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Age Of Excuse

Poland Country of Origin: Poland

2. Age Of Excuse II
3. Age Of Excuse III
4. Age Of Excuse IV
5. Age Of Excuse V
6. Age Of Excuse VI

Review by Felix on September 24, 2023.

Change is always risk and chance. The better your current status is, the higher is the risk. Considering these self-evident facts, it is not surprising that Age Of Excuse continues the line of the stupendous Exercises In Futility. Only those strange people who confuse staying true to one's roots with stagnation find that stupid. Mgła, on the other hand, write continuity in huge letters across the complete work from 2019. The artwork, the booklet and even the back cover shares the design of its predecessor, we get the same number of songs and even the playtime is almost identical. Thus, the comparable musical content just adds the final brick.

Nevertheless, the Polish duo does not choose a despondent approach. It goes without saying that the six tracks present new nuances within the given stylistic frame. The aggressive and outstanding 'III', for example, delivers some shrill tones that lend the song a quite hysteric touch and the average velocity of the pieces seems to be a bit higher than before. But the defining elements remain unchanged. There are, not only in the opening 'I', still relatively hypnotic parts, the vocalist still sounds like someone who does not tolerate contradiction and the guitars have not stopped to create endlessly flowing lines. Even the production lies in close proximity to Exercises In Futiliy. It’s a professional, dense, more or less well-balanced mix. It captures the essence of the sinister music in a good manner and adds value to the full-length.

The album’s title is almost ironic and flirtatious, because Mgła do not need any excuses. Once again, no weak track has crept in and, as a matter of course, the homogeneity of the album is once again striking. Moreover, the band operates far away from all clichés. The opener starts with slowly plodding sequences instead of exploding in your ear immediately. Another big factor are the melodies that the duo presents. They are neither extremely morbid nor do they breathe the spirit of utter cruelty, but they cannot be blamed for softness or inappropriateness as well. They are an important tool to convey the dark spiritualism that characterizes the music of the two protagonists. The same goes for the lyrics which seem to deal with existential questions exclusively. Of course, black metal is not known for its exuberant humour, but Mgła contribute an extra portion of seriousness. In other words: it would be completely stupid, to release this album on red, yellow or orange vinyl. Only black is appropriate here.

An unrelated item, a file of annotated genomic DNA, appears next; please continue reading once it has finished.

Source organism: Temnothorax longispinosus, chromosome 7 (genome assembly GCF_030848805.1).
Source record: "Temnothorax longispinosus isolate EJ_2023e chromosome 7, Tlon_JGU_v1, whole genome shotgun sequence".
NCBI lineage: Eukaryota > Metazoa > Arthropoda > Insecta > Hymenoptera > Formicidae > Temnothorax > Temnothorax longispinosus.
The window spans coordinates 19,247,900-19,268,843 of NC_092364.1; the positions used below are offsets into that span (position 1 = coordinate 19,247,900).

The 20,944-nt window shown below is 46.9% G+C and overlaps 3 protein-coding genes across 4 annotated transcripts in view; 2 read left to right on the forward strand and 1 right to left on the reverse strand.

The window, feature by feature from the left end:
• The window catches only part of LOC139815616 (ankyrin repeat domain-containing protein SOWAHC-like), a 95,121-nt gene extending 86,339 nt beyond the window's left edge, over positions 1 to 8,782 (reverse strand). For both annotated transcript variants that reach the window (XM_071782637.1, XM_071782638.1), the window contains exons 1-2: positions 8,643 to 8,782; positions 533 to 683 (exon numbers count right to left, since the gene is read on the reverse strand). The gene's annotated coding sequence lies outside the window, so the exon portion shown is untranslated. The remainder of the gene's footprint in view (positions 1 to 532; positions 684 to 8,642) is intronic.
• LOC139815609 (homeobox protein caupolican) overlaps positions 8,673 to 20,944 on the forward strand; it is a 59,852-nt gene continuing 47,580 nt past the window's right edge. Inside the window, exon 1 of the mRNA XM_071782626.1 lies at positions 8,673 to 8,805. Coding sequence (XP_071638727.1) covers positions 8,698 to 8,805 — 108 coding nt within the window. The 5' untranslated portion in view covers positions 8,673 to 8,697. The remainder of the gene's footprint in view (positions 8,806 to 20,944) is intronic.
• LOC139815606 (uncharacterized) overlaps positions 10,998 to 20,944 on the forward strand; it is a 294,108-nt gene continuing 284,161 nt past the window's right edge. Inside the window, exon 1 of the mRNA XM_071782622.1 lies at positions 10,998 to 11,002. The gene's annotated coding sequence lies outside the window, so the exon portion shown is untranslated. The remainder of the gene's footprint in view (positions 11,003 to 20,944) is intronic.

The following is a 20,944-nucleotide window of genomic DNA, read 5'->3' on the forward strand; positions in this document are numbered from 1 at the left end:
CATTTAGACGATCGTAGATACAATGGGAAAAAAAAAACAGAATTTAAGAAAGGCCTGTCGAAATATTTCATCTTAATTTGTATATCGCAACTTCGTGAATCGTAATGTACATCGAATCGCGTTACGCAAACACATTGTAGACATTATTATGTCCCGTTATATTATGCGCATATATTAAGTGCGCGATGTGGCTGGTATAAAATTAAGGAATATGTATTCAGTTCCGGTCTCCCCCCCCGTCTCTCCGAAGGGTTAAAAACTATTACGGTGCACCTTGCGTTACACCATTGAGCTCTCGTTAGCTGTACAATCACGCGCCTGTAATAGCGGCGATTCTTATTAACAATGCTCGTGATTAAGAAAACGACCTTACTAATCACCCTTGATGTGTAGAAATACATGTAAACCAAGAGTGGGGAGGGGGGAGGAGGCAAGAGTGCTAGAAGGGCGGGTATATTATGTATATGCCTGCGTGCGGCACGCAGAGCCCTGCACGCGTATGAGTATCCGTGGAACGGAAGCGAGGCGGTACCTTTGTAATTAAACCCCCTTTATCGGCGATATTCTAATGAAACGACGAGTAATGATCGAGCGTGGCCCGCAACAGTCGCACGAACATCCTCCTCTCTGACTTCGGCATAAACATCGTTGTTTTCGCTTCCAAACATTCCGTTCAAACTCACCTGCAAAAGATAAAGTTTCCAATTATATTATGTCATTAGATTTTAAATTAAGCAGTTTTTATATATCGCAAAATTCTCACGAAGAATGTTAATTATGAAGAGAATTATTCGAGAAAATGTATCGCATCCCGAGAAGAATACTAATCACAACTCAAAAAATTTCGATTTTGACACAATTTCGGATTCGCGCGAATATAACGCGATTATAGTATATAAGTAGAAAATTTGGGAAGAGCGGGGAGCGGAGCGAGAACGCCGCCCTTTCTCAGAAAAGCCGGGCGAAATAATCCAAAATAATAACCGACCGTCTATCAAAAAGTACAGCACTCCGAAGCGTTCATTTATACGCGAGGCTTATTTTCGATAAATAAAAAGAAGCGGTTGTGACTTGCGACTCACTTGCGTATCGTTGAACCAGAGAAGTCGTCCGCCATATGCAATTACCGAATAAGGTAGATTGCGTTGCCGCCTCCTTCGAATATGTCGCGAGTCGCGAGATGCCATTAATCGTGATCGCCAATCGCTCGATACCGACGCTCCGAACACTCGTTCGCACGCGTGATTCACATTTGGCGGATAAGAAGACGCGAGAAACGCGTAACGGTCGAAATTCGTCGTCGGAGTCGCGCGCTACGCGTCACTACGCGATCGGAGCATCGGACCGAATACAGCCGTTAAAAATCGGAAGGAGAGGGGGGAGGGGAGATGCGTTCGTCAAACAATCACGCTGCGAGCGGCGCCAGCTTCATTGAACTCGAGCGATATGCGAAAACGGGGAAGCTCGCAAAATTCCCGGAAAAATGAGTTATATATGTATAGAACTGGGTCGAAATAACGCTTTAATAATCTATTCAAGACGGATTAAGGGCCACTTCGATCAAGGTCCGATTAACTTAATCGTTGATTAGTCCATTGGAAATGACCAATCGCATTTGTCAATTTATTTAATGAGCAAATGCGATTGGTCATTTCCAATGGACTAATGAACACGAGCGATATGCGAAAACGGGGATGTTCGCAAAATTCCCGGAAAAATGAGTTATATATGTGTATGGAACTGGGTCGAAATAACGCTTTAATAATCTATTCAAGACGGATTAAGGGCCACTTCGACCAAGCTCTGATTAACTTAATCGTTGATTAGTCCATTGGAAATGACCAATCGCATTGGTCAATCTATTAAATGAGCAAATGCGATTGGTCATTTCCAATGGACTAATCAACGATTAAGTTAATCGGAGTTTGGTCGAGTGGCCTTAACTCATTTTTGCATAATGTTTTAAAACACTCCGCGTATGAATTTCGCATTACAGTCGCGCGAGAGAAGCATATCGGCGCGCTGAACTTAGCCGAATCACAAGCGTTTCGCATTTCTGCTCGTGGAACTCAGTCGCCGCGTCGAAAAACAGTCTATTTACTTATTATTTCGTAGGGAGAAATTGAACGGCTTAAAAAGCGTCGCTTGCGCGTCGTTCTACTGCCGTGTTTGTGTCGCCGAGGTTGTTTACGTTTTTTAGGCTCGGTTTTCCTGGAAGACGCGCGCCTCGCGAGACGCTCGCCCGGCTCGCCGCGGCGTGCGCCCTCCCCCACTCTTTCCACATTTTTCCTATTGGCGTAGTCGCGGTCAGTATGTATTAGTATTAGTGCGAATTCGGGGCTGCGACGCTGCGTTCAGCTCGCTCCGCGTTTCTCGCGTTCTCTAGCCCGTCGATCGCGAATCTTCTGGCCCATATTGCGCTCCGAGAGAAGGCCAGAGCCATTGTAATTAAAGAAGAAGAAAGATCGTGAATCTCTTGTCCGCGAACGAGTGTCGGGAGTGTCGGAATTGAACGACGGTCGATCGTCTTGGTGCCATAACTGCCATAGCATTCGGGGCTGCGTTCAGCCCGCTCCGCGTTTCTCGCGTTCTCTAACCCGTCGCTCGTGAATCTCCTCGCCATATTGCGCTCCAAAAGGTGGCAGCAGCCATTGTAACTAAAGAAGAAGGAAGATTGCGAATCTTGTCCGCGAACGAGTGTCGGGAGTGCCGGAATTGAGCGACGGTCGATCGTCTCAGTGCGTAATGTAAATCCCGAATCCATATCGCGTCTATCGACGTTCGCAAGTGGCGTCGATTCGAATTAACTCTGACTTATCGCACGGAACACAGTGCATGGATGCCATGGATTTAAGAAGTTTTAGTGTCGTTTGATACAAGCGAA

'III' is not the only track that bursts out of the speakers in a pretty violent manner. 'IV' is another fast-paced celebration of cold obscurity. That’s why I appreciate the centre of the album the most, but, as already said before, I am able to enjoy all tracks and the full-length offers many swift sections. On the other hand, the despair of part 'V' of Exercises In Futility remains unrivalled here. Nevertheless, Age Of Excuse manifests the flawless reputation of a band that does not lack individuality. No need to change, just go on this exciting way.

Rating: 8.5 out of 10


Review by Fernando on September 27, 2019.

Mgła have proven themselves to be the flag bearers of the Polish black metal scene and have taken the underground by storm. Their trademark style of melodic and gritty black metal have made them stand out and they have returned with their fourth full length album, Age of Excuse.